My dad died on Christmas Eve 2016. I was 9 months pregnant at the time so I ended up having my daughter less then a week after we buried him. My baby less than a week old was hospitalized for RSV. At the end of the month I developed a case of bells palsey, all the time not expecting to work because I was on maternity leave. I lost my mom unexpectedly on 01/08/2019 My employee only offers 2 days of leave and because we accumulate so little I did not have any. I went back to work a week after Memorializing her because I was not crying and thought I was okay. 2 days I became very angry, it started as something simple and turned into rage for me. I decided that I was not okay within so I took some days off. I also suffer rom fibromyalgia which flares up due to stress and lack of sleep so of course it is flared. I keep going back and forth with myself about me going back because i need to support my family. I do need to support my family but if I’m not okay my family and work suffers. I decided that I need to take some more time off to address all the feelings that I have going on right now.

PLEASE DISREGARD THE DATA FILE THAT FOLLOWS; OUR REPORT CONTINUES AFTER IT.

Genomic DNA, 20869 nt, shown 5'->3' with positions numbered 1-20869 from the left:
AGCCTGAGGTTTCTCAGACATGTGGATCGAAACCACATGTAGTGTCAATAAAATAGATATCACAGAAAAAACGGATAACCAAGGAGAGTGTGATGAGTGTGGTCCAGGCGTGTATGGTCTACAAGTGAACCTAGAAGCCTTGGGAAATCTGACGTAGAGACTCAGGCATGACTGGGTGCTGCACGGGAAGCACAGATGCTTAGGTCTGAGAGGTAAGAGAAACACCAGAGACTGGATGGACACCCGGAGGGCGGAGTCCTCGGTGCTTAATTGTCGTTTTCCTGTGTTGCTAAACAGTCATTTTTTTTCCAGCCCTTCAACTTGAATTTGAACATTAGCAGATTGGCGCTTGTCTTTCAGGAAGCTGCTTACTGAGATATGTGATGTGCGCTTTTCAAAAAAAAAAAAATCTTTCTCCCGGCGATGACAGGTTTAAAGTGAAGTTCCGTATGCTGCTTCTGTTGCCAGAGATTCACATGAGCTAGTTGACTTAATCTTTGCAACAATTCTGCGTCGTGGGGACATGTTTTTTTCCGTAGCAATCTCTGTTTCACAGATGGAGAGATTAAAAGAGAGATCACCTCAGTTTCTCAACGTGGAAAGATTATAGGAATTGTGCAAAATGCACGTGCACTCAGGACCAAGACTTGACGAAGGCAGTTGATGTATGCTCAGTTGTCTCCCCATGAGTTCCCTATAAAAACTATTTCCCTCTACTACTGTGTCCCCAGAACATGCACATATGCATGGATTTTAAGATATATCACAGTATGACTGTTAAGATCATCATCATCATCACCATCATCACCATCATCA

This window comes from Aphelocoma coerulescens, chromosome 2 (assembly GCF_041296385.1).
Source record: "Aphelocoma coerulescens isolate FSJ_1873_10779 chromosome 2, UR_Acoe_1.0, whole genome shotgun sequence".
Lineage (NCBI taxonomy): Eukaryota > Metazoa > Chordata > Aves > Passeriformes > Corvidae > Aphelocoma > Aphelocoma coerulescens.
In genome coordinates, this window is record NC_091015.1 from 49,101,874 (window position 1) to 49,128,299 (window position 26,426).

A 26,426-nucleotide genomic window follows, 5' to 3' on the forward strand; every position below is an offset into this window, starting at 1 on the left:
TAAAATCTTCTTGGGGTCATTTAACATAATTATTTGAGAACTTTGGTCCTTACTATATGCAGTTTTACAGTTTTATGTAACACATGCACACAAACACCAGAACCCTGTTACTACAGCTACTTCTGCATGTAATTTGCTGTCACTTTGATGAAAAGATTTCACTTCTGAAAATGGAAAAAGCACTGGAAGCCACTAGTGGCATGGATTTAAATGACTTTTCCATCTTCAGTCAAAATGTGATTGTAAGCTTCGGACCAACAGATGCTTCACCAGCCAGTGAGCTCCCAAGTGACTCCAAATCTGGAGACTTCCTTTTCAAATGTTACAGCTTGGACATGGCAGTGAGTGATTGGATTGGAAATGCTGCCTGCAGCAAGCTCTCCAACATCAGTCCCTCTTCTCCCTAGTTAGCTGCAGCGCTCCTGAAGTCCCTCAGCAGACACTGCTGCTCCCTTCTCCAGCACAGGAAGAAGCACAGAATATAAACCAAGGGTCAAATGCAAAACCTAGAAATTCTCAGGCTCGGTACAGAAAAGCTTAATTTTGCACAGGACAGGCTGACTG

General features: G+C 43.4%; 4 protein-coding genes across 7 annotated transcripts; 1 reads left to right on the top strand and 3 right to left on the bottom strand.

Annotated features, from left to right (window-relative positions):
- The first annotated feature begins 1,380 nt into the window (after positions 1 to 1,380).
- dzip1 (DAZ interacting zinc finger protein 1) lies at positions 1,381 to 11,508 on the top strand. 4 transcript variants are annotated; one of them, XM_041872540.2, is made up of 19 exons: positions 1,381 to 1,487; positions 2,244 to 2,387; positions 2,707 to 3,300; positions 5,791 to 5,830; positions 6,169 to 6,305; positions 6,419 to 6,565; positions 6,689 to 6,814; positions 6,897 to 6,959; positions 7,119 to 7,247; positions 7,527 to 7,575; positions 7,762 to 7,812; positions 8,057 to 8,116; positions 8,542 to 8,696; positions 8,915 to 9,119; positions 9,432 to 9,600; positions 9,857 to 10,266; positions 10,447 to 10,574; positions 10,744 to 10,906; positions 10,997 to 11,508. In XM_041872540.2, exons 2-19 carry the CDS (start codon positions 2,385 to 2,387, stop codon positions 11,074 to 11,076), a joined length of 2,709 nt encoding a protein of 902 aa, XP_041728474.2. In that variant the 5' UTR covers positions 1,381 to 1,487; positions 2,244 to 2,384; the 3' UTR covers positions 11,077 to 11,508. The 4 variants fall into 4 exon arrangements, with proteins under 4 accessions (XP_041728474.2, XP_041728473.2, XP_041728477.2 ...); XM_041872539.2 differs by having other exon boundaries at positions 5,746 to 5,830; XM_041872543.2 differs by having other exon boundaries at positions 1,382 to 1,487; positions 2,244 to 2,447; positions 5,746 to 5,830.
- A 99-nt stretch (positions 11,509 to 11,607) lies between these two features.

4. REBECCA MACY  March 19, 2018 at 5:11 pm Reply

    i did that… within days, I went out and got a job. I cleaned the ENTIRE house. I moved everything from it’s original space to somewhere else in the home. I felt like I moved, but I was still there. I am going thru the motions of life, but not really.

  5. REBECCA MACY  March 19, 2018 at 5:11 pm Reply

    i did that… within days, I went out and got a job. I cleaned the ENTIRE house. I moved everything from it’s original space to somewhere else in the home. I felt like I moved, but I was still there. I am going thru the motions of life, but not really.

    • Steve  September 17, 2019 at 8:09 pm Reply